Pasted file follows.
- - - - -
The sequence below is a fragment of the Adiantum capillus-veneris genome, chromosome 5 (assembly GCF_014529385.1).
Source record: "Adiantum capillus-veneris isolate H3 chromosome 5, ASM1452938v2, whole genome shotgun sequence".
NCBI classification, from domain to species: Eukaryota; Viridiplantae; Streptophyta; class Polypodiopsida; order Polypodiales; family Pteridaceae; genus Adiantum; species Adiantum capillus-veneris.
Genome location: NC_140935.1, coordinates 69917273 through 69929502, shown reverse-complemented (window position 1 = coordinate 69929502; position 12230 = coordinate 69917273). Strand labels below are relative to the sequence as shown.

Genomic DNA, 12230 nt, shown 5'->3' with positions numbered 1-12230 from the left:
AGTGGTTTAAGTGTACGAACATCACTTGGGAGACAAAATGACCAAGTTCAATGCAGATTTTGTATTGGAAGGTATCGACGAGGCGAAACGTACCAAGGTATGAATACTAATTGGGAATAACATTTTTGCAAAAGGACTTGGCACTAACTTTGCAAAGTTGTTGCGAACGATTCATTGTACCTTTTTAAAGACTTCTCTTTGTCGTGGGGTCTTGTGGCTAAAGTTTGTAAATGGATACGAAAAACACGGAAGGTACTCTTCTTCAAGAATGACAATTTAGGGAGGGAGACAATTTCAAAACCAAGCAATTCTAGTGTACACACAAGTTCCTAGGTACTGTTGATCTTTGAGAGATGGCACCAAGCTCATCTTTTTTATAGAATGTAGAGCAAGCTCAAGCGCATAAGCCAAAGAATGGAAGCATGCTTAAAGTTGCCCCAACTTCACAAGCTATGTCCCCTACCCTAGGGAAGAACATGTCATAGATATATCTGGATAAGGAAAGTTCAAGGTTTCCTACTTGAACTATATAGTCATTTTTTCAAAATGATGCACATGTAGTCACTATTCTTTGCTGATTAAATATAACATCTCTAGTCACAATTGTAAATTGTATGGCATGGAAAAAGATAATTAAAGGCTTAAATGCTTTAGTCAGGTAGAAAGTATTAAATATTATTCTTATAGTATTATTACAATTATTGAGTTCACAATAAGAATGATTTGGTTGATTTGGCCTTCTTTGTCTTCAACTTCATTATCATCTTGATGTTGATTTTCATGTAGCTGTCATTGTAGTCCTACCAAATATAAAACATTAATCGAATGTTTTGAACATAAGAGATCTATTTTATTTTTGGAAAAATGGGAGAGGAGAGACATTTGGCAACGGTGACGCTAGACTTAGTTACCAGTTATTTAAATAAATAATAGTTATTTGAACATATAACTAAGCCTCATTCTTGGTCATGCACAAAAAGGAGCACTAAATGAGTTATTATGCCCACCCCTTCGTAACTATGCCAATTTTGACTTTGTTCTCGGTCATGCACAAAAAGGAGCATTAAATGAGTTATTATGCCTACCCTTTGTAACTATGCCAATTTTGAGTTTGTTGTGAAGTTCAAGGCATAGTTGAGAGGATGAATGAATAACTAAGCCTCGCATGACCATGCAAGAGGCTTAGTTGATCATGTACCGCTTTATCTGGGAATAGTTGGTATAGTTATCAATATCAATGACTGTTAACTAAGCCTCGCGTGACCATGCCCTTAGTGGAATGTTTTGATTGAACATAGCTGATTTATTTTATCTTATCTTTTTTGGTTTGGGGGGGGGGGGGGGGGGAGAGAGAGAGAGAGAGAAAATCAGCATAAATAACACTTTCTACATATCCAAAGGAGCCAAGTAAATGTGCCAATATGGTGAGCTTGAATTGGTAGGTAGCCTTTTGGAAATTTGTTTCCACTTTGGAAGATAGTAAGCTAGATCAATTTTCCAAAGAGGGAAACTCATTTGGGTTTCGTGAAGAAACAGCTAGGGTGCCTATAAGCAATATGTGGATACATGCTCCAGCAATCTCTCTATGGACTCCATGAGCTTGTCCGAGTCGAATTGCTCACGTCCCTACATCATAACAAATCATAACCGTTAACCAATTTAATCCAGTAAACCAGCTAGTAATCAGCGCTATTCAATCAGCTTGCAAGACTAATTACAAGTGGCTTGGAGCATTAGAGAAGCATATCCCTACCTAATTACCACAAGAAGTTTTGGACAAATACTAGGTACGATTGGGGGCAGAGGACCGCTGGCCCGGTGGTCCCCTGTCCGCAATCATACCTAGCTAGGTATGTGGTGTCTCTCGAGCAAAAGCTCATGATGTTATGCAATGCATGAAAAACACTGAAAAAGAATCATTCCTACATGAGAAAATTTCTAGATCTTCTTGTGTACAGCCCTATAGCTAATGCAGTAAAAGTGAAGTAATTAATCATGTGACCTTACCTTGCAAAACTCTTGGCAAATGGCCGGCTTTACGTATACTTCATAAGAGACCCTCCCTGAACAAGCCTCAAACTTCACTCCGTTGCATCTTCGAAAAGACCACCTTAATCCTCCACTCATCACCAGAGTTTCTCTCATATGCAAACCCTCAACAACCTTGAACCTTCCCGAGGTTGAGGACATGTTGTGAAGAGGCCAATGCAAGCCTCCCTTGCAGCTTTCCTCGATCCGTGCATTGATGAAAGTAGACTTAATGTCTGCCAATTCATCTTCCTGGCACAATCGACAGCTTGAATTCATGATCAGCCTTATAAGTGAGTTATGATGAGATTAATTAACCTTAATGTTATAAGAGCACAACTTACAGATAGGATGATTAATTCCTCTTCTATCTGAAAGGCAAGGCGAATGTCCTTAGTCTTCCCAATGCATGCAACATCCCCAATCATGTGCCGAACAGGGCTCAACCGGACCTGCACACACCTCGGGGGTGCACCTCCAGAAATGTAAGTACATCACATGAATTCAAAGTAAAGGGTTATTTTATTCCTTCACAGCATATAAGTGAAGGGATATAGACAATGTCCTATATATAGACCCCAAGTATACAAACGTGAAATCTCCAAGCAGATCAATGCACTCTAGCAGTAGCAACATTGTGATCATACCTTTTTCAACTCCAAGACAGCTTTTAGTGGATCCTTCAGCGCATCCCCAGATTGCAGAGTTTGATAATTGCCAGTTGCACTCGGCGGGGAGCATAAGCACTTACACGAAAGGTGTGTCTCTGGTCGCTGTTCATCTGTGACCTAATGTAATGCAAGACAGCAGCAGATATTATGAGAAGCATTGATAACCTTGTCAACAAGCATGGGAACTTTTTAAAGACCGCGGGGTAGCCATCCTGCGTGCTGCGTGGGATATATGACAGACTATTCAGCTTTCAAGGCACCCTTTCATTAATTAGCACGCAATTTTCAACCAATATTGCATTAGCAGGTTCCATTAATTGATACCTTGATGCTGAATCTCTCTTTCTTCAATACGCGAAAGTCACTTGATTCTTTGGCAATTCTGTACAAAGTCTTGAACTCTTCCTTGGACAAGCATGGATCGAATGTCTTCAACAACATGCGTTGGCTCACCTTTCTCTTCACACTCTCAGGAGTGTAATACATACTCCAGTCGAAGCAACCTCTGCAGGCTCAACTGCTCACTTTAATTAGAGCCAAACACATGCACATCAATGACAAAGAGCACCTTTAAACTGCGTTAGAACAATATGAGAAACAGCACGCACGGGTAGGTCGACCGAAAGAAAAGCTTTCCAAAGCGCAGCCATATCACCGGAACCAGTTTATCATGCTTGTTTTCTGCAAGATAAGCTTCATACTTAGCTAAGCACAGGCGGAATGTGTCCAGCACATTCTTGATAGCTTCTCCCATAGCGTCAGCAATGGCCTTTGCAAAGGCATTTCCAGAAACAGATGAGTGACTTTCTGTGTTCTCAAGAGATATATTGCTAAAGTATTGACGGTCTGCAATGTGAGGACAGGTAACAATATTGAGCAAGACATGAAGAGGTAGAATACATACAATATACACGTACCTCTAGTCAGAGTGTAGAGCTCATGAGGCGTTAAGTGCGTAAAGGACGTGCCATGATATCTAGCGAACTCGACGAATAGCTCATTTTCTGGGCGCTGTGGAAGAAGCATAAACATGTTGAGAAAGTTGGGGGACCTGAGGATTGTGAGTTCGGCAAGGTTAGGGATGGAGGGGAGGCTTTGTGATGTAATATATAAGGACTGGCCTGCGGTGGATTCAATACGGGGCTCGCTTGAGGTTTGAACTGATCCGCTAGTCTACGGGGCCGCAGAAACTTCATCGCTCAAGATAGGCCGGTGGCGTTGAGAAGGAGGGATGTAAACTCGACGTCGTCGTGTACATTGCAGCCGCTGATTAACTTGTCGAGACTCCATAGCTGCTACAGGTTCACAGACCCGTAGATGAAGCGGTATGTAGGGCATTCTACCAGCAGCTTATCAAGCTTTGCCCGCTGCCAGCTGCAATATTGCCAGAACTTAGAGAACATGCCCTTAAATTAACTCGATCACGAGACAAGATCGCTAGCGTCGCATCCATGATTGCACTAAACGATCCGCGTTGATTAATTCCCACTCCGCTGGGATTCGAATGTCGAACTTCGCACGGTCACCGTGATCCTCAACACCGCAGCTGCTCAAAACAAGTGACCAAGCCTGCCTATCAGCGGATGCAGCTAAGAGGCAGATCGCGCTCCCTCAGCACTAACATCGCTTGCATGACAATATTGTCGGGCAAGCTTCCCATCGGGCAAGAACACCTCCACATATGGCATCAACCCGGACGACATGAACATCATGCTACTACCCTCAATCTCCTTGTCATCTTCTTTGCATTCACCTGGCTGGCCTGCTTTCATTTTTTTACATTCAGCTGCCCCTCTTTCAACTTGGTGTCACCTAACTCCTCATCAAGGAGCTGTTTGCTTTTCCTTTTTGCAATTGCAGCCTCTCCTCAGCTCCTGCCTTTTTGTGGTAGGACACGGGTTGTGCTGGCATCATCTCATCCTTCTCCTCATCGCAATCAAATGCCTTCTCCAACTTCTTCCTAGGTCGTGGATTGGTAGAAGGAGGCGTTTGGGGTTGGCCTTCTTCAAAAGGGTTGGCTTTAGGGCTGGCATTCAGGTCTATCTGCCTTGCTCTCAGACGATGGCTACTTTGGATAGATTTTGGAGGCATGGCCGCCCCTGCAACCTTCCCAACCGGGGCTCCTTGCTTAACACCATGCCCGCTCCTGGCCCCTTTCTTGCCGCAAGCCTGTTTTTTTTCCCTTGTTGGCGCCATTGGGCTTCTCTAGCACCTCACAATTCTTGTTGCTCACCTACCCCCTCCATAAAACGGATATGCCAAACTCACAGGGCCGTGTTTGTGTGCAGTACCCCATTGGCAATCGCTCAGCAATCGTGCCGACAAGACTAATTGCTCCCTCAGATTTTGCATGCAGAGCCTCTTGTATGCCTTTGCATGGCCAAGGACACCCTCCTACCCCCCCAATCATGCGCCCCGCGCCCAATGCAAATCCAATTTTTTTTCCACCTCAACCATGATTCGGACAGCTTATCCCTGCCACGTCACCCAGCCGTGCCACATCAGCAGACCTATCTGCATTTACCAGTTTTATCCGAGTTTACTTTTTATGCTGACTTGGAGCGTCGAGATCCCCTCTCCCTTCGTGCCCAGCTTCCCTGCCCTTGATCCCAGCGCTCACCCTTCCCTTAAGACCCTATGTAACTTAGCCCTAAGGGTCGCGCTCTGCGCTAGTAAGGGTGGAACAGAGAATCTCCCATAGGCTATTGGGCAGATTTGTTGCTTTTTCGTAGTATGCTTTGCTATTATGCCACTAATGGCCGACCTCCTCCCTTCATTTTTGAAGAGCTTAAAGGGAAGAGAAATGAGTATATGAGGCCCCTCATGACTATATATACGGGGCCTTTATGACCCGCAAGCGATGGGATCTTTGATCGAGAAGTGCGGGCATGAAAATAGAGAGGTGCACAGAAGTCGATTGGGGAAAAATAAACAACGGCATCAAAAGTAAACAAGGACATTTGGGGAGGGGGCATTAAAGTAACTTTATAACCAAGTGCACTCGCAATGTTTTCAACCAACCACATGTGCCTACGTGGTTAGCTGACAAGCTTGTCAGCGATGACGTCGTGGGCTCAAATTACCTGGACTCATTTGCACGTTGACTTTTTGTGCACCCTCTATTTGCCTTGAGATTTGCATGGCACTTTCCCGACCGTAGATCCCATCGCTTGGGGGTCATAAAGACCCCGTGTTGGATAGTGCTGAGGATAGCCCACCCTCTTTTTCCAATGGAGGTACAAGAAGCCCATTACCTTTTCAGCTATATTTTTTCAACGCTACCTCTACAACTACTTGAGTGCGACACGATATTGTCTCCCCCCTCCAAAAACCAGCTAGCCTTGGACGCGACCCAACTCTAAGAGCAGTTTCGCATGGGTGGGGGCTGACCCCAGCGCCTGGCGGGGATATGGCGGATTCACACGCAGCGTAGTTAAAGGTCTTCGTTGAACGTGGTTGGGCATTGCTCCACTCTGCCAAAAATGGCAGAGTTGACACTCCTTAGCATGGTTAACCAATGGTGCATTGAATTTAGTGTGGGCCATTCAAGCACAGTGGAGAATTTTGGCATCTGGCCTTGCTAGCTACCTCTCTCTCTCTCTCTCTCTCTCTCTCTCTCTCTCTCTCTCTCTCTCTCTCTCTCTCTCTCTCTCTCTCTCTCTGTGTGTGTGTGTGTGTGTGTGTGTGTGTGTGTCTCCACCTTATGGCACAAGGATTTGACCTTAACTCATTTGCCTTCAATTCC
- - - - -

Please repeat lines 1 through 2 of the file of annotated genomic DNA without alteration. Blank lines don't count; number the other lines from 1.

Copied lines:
The sequence below is a fragment of the Adiantum capillus-veneris genome, chromosome 5 (assembly GCF_014529385.1).
Source record: "Adiantum capillus-veneris isolate H3 chromosome 5, ASM1452938v2, whole genome shotgun sequence".